An hour after sunrise, Mesquite smoke hanfs like a low fog over the cooking teams preparing their entries in the 26th Annual Linn-San Manuel Country Cook-Off. The mingled aromas of roasting meats, bubbling beans, and hot pan de campo, or cowboy bread, can bring a strong woman to her knees, plate in hand.
On the first Saturday in December, more than 20 teams, with names like Los Beefy Boys, La Esperanza Ranch, and the Blazing Bandits, each with four official cooks and a platoon of helpers, set up their outdoor kitchens and fire pits behind St. Anne’s Catholic Church on US 281, about 20 miles north of Edinburg. Categories include fajitas, pork ribs, charro beans, roast goat, beef ribs, carne guisada (beef stew), chili con carne, and open class. But the mainstay—the catalyst for the cook-off—is pan de campo: inch-thick bread leavened with baking powder and baked in a Dutch oven. Mesquite coals—below and heaped on the lid—provide the heat.
“In 1924, when he was 12, our grandfather was a cook’s helper on a ranch,” says Rick Hinojosa as he works with several family members at the Outlaws and Lawmen kitchen. He pushes a thin, 18-inch-long rolling pin over the dough, a skill he learned from his grandfather. “He taught us about the heritage of the ranches, Santa Anita and San Juanita. Whenever there was a cattle drive, cowboys would be out there for two to three months working all the ranches in Zapata, Starr, and Hidalgo counties.”
Hinojosa slides the round pan de campo onto a slotted tray and flips it in the air like a pancake. A traditionalist, he acknowledges that judges have their own preferences in texture and taste. “But if you can’t open it up to put butter and honey inside or use it to sop up gravy, it’s not pan de campo,” he insists.
Most teams, like Hinojosa’s, are family. His sister, Chris Hernandez, adds warm milk to a mixture of fl.our, baking powder, shortening, and salt, showing her 15-year-old nephew Josiah how to sweep the dough around the wide bowl and knead it briefly. Hinojosa’s brother Reuben, who oversees the pits where the meats cook, checks the simmering pots of beef stew. The three siblings’ parents helped launch the initial pan de campo contest around 1982.
Melissa Guerra, author of Dishes of the Wild Horse Desert, a border-cuisine cookbook that presents a wealth of cultural history, says recipes for breads and salsa were rarely shared in the 1800s. ”All the ranchers were very isolated,” she adds. “They would make up recipes as they saw fit.”
Nibbling a buttered wedge of fragrant pan de campo, I visit other teams as they do baking test runs, gauging the wind and the fire’s heat. I spot a stone molcajete for grinding spices sitting on a trendy granite countertop. Between the al fresco kitchens, a slender teenage girl twirls a pink lariat, takingturns with some boys, who are throwing their ropes over the head and heels of a roping dummy in the shape of a cow.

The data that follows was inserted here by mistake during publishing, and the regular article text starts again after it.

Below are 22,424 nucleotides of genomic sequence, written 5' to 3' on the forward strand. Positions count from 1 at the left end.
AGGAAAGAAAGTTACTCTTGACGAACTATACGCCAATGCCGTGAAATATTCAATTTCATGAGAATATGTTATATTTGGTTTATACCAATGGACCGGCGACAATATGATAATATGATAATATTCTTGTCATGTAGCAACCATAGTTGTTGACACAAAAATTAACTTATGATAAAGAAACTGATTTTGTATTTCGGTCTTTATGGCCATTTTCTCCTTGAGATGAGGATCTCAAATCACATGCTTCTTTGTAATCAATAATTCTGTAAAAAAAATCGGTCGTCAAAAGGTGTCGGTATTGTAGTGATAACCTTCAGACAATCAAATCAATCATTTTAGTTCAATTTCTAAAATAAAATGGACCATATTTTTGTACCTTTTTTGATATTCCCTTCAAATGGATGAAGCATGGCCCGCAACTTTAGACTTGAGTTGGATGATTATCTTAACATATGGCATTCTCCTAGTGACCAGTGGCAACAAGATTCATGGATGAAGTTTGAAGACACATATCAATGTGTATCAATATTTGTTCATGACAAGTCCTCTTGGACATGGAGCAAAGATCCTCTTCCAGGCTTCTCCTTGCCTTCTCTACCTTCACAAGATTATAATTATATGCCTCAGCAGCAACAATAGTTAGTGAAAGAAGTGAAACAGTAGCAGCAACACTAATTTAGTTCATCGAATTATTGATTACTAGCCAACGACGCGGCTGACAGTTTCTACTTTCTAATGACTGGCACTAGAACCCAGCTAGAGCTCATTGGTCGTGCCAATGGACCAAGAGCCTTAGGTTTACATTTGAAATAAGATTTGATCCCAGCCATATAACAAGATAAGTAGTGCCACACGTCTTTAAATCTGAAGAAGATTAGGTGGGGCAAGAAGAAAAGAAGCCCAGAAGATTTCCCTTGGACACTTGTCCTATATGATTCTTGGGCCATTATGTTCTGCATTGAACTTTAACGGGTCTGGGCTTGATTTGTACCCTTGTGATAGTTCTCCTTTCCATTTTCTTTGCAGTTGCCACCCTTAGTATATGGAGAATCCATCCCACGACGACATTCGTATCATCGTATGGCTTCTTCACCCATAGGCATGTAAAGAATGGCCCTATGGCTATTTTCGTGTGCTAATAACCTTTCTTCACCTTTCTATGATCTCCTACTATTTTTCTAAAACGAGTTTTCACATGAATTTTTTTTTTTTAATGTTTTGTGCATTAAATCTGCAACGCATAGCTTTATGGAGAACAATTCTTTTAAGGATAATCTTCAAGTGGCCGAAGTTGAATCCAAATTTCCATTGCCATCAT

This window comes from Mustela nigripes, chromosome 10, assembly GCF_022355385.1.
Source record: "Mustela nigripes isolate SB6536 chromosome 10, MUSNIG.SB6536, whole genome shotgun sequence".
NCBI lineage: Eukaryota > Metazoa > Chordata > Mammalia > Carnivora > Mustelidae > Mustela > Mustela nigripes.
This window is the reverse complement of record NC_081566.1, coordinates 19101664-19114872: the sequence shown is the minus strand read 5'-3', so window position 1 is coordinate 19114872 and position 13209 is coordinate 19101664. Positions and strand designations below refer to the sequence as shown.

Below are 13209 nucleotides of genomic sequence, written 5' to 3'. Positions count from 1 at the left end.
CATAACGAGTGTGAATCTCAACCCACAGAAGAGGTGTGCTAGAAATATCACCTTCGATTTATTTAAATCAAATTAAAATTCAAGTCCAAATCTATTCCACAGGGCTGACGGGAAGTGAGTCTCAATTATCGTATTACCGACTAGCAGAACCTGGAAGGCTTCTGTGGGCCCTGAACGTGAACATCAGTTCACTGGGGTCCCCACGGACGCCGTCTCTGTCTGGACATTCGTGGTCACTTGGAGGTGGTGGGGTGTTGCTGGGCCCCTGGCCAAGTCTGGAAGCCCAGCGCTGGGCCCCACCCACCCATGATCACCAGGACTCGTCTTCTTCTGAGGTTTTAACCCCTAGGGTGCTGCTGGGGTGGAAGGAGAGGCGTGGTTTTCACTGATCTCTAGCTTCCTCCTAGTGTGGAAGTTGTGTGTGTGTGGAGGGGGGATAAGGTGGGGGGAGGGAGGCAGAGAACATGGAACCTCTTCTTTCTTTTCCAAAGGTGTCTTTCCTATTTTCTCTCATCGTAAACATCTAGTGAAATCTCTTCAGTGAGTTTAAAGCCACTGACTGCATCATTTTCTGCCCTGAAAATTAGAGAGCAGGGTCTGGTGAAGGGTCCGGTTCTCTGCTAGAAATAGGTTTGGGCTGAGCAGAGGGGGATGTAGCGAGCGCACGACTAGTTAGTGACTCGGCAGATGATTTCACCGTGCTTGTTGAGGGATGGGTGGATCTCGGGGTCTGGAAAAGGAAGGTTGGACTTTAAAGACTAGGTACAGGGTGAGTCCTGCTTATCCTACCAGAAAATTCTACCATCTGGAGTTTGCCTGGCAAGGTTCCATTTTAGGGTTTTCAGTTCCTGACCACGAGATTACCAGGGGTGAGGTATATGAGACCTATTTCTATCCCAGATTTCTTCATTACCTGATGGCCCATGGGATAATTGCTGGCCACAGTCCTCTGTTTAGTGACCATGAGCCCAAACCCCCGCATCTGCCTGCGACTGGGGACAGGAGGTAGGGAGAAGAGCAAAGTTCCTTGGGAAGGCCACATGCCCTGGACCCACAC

At Los Compadres’ fire pit, Carlos Guajardo tastes charro beans with a long-handled spoon. Then he holds out a basting brush covered with a deep red sauce flecked with spices, destined for beef ribs. “Run your finger over this,” he says. I take a taste. The burst of flavor, spicy, but with depth, has a hint of sweetness. “That’s the maple syrup and brown sugar,”he explains.
Lynda Campos, another Los Compadres cook, spoons up a cup of chili, saying she’s been tasting too many things this morning. Offering me the chili and a spoon, she asks, ”What do you think?”
“Great flavor,” I say, “although I would use a little more salt.”
Gathered around an open grill, another group of cooks calls to mind doctors hovering over a challenging patient. Each offers an opinion before concurring: Let the brisket cook a few minutes more. The smoker lid closes.
After my sips and samples (teams cannot sell their products), I head to the booths that are selling pan de cam po, tamales de Veracruz (tamales wrapped in banana leaves), pork tacos topped with guacamole, stew, fajitas, locally made chorizo (a spicy sausage), and pastries. Eating at a long table under a pole barn, I watch the auction ofitems ranging from afghans and pecan pies to a guided buck hunt. Inside the church hall, an animated crowd is playing chalupa (a form of bingo) and buying entries from the baking contest.
Around the midday deadlines, I spot cooking teams turning in their entries. Raquel Flores, who supervises the judging, lets me slip into the cook-off judging rooms, which smell like my idea of heaven. Four judges twist off sections of pan de campo, noting the taste, aroma, and appearance that will determine the winning entries. Some breads are as thin as saltines; others are flaky. “Personally, I like it flaky on the outside with a hint of sour from buttermilk, like my grandma’s bread,” says one judge.
The four judges sampling 21 pork-rib variations appear to be enjoying themselves, too. “The hard part is not eating the whole rib,” says judge Nick Bazan. Soon the winners are announced: The Los Compadres team captures first place for its pan de campo, taking away a trophy and bragging rights. And I only sampled their beans and sauces! Smelling of mesquite smoke, bolstered by huge helpings of coconut-raisin bread pudding, I head home wishing for reincarnation as a Linn-San Manuel Country Cook-Off judge.